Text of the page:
elettaria: (Triffid geranium)
The BBC has published an article about a cartoonist depicting Obama as a dead chimpanzee, which has outraged a vast number of people. The next two paragraphs are the ones I've just sent as a comment to the article, though knowing the BBC it won't get published.


Cartoonists and satirists need to be aware of the connotations of images they use, including historical connotations. Using a chimpanzee to depict a black man* is the equivalent of using a sheep to depict a Jew. Both images have been used repeatedly as ways of attacking those particular ethnic groups, accusing them of being animals. These attacks have often been in the form of cartoons, such as those made by the Nazis.

The author's intent isn't really the point. The text, in this case the cartoon, is what matters. It's what's out there and what will be read by many different people in many different ways. Some interpretations may be the sort which are so far out that you have to squint to see where they're coming from and only a small handful of people will think of them. Some interpretations will be so obvious that a large proportion of people, even the majority, will think of them. The old insults about black men being animals is in the second category, and the reference to an obscure news story is in the first. The cartoonists seem to be so far removed from reality that they've got those two the wrong way around.


This is really niggling at me. I think it's partly because I want to beat them around the head with Death of the Author theory, an idea I'd always found blindingly obvious even before I read Barthes, but partly because they're just being so pig-headed and self-centred. You can't expect people to mind-read, you have to accept that they will be looking at the final text and once it's out in the world it has to fend for itself. You can't sit there and say smugly, "My interpretation is the only one that counts, even if it's the least likely one, and no one is allowed to be offended because they're not allowed to think for themselves." Freedom of speech? Yes, that's vitally important, but to insult a group which has been horrendously oppressed throughout history and is still putting up with a lot of shit now, and then to tell them that they're not allowed to be offended by the most obvious reading of your insult, is to silence that group, the very opposite of freedom of speech. (Incidentally, I feel that legally they should probably be allowed to print this sort of cartoon, though I'm wavering slightly on where to draw the line since this could be construed as inciting racial hatred, but that morally it's inexcusable.)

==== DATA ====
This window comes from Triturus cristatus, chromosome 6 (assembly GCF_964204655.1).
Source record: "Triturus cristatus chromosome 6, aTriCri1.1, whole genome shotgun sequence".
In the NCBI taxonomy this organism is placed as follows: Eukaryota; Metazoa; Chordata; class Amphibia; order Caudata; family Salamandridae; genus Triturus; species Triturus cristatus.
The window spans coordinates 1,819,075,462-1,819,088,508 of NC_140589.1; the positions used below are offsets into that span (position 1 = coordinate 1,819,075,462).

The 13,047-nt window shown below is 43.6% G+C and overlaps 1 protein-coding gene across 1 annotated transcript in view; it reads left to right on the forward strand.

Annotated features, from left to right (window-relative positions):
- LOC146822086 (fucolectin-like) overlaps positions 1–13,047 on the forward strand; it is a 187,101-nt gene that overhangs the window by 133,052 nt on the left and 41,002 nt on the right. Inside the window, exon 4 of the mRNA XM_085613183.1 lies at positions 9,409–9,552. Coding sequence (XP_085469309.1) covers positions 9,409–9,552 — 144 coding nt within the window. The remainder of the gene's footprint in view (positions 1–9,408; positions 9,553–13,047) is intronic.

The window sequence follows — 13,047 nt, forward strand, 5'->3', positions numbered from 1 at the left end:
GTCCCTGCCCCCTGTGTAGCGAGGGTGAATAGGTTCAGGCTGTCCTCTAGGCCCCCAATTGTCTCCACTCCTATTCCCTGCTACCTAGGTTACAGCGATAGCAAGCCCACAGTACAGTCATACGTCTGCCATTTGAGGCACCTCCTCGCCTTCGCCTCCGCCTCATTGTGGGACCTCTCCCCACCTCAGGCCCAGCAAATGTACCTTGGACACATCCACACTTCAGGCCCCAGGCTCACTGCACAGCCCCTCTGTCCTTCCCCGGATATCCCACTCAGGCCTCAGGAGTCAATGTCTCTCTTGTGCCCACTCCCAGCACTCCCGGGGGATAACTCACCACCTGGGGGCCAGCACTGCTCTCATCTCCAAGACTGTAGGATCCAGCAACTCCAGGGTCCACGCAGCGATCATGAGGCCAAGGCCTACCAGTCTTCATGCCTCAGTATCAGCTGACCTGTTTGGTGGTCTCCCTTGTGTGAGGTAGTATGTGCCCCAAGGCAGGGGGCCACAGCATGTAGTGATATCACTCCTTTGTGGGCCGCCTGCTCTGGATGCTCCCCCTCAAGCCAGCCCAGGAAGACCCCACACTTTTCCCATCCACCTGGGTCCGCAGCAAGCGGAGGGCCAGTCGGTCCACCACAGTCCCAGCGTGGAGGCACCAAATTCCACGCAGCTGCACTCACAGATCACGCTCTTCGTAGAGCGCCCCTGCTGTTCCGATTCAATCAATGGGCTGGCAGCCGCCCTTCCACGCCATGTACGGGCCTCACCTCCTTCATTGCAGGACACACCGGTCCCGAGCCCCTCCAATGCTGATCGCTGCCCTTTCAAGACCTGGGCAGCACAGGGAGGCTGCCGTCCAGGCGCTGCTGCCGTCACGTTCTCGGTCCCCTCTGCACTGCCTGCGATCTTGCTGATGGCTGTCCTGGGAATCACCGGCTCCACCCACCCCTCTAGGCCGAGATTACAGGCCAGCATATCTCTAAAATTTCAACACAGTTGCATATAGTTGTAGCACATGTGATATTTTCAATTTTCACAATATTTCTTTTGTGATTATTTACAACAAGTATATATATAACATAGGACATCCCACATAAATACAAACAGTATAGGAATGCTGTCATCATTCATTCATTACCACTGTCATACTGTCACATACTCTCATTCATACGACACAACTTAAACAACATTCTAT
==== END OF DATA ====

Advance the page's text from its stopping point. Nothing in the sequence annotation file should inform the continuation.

The thing is, we're not talking about a minor stereotype here. It's not a joke about lesbians having short hair. It's about animality. It's tapping into a long and vicious history of denying that certain ethnic groups are even human, genocide, lynchings, persistent deprivation of human rights. It's Gone With the Wind, where a mugging by a black man is written as if it's a sexual assault (and punished by razing the local shanty town), and a rape by a white man is written as marital bliss, and the film conveniently neglects to mention that several chief characters are running the KKK and is hailed as an all-time masterpiece. You can't just deny the possibility of such a reading and present it all as a light-hearted joke. To do this to a newly-installed president who is at extra high risk of assassination because of his skin colour and who has one hell of a mess to clear up is beyond belief.

To prove that I'm not just ranty today, here, have a pet vixen. Be sure to follow the link to the tree-climbing Jack Russell afterwards.

* I'm British, we say "black" rather than "person of colour", it's used respectfully. I do sometimes use "person of colour" if I'm in an overwhelmingly American context, but this was a British news site and I'm writing on my own blog, so I'm using my native vocabulary.


elettaria: (Default)

January 2014

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